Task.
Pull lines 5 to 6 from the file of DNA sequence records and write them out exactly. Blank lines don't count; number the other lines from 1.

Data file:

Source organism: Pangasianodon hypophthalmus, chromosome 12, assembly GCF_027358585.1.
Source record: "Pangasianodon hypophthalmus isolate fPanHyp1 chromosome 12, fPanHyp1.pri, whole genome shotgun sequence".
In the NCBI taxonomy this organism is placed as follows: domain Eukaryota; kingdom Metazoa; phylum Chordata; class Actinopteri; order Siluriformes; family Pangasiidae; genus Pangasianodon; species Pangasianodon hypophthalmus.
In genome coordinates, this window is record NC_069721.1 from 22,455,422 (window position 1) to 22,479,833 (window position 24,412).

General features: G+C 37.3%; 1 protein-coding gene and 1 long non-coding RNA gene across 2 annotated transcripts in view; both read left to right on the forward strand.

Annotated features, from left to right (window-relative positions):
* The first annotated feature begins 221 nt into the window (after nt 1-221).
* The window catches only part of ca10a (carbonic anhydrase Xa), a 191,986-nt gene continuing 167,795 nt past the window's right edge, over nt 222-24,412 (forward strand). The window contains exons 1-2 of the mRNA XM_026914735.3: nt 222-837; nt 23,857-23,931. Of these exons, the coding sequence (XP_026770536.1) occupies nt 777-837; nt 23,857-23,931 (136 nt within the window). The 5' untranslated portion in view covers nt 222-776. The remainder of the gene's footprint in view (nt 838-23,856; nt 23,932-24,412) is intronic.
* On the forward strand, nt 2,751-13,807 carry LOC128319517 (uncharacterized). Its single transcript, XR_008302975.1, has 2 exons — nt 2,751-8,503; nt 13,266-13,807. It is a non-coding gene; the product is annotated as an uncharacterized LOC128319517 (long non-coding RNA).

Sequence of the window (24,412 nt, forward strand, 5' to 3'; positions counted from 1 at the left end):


General features: G+C 37.3%; 1 protein-coding gene and 1 long non-coding RNA gene across 2 annotated transcripts in view; both read left to right on the forward strand.

Annotated features, from left to right (window-relative positions):